Policy & Regulation

16 Aug 2021

Efforts to Curb Energy Tariffs 'Greenwashing'

16 Aug 2021  by BBC   

The government is launching a review into how energy retailers market green tariffs to consumers.


Nine million British households are now on energy products that are advertised as being "100% renewable" or "green".

However, some energy companies accuse others of "greenwashing" - using marketing spin to make "dirty" fossil fuel electricity seem clean.

"Transparency is key to bring consumers on the journey to net zero," said's Richard Neudegg.

The Department for Business is investigating whether suppliers need to provide clearer information about the types of renewable energy used, where it was generated and when.

It is also looking to gather evidence on whether third party intermediaries in the energy market, such as price comparison websites and auto-switching services - which currently operate outside the retail market rules - should be regulated.

"Millions of UK households are choosing to make the green switch and more and more of our energy comes from renewables, but I want people to know that when they sign up to a green tariff, they are investing in companies that make a conscious choice to invest in renewable energy," said Climate and Energy Minister Anne-Marie Trevelyan.

"Part of that is ensuring companies are being as transparent as possible on where their power comes from. That way, every family in Britain can rest assured their choices are helping to contribute to our world-leading target of eliminating our contribution to climate change by 2050."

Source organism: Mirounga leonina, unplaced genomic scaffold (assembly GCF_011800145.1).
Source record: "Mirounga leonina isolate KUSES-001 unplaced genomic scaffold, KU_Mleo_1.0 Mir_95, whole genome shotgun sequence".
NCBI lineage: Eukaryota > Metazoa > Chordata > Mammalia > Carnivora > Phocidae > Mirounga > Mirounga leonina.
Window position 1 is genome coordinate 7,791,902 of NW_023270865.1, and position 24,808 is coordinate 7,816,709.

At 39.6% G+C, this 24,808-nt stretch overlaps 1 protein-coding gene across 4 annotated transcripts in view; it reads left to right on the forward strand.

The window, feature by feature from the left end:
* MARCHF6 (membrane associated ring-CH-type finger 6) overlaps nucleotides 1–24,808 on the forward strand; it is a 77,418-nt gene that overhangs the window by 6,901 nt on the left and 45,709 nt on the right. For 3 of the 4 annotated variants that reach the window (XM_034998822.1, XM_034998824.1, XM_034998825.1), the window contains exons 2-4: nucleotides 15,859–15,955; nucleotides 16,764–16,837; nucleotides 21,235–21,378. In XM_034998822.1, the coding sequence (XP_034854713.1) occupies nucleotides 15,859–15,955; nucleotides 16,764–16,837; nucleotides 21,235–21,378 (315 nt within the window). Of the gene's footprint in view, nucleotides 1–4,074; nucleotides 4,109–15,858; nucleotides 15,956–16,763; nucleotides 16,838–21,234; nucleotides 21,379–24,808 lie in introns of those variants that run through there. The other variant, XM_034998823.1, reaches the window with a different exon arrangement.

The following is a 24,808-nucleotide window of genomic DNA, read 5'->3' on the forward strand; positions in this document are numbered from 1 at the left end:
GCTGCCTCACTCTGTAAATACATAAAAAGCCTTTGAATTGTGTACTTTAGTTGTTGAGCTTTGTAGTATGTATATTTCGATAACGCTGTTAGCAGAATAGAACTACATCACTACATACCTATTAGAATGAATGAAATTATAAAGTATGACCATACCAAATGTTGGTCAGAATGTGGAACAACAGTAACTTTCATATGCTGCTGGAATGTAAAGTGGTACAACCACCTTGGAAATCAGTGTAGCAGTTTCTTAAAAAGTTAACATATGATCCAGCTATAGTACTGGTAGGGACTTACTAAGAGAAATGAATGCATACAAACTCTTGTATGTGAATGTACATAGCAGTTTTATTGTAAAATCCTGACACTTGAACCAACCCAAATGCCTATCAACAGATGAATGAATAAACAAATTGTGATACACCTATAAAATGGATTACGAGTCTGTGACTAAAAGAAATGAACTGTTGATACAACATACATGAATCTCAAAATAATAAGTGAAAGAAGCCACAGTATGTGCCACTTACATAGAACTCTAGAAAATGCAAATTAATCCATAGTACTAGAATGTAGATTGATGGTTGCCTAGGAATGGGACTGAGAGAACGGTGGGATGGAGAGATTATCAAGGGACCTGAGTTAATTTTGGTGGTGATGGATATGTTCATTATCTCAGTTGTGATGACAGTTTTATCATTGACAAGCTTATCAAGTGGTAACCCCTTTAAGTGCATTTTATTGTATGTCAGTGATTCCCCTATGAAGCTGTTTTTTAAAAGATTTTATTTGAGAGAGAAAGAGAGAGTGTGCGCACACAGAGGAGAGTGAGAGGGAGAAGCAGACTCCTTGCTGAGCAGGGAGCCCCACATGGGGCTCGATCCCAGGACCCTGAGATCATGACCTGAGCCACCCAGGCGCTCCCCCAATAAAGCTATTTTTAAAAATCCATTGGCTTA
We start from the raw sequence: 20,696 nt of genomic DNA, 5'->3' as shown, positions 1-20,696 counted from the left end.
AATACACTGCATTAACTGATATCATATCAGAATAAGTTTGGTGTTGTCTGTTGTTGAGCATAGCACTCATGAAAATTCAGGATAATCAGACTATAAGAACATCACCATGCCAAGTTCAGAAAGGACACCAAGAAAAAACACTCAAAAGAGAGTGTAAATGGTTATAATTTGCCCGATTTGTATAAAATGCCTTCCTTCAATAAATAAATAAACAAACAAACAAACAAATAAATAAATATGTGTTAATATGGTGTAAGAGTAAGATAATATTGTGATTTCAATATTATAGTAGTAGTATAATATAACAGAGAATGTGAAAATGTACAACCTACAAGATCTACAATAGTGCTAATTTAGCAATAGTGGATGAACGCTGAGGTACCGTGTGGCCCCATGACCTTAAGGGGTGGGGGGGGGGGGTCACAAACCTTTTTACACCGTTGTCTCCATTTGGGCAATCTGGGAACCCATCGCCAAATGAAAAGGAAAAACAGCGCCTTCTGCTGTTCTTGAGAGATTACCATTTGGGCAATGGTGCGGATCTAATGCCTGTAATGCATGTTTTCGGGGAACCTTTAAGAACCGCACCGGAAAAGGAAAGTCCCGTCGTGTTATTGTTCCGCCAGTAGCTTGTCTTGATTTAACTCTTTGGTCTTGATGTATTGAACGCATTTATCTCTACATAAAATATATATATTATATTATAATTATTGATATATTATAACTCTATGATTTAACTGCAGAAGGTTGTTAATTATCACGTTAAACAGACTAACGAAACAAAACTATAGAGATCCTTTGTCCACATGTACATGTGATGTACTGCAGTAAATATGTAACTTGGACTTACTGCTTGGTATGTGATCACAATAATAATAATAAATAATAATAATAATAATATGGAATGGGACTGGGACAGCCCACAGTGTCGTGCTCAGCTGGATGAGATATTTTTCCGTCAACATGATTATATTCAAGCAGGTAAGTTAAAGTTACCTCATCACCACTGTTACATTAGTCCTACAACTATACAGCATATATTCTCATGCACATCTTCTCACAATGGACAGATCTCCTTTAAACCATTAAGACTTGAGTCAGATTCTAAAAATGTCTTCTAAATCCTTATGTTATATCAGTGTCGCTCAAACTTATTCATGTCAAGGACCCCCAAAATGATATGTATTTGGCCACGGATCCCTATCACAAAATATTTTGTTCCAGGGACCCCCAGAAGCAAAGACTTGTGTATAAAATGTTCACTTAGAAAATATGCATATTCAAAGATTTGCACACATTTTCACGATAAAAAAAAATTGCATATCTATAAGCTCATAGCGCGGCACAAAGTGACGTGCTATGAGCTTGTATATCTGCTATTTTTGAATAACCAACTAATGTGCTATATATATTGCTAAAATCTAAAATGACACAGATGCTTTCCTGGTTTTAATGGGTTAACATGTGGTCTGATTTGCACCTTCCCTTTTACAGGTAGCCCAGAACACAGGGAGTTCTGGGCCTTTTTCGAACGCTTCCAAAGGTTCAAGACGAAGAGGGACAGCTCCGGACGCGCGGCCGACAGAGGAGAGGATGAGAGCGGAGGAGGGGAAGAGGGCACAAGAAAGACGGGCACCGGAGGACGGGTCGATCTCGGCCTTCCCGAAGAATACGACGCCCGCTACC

Mr Neudegg,'s head of regulation, said: "More and more people are purchasing green tariffs but it's been difficult for bill-payers to know exactly what's under the hood of these deals. We support any measures that aim to demystify green tariffs for households."

Offsetting fossil fuels

One key concern raised about green energy tariffs is that suppliers make the claim after paying to obtain certificates that "offset" fossil fuels.

When an renewable unit of electricity is generated - for example, by a wind turbine - energy regulator Ofgem issues a Renewable Energy Guarantee of Origin (REGO) to the firm owning the wind turbine, to prove that this energy is green.

That firm is then allowed to sell both the electricity and the certificate separately.

There is a marketplace where leftover REGOs are traded, and there are enough of them "going spare" to allow energy suppliers to cover the proportion of fossil fuels they sell to customers on each tariff.

Each certificate costs just £1 or £2 per customer per year, meaning an energy supplier can make electricity from the wholesale market, which includes fossil fuels, look entirely green, at an affordable price.


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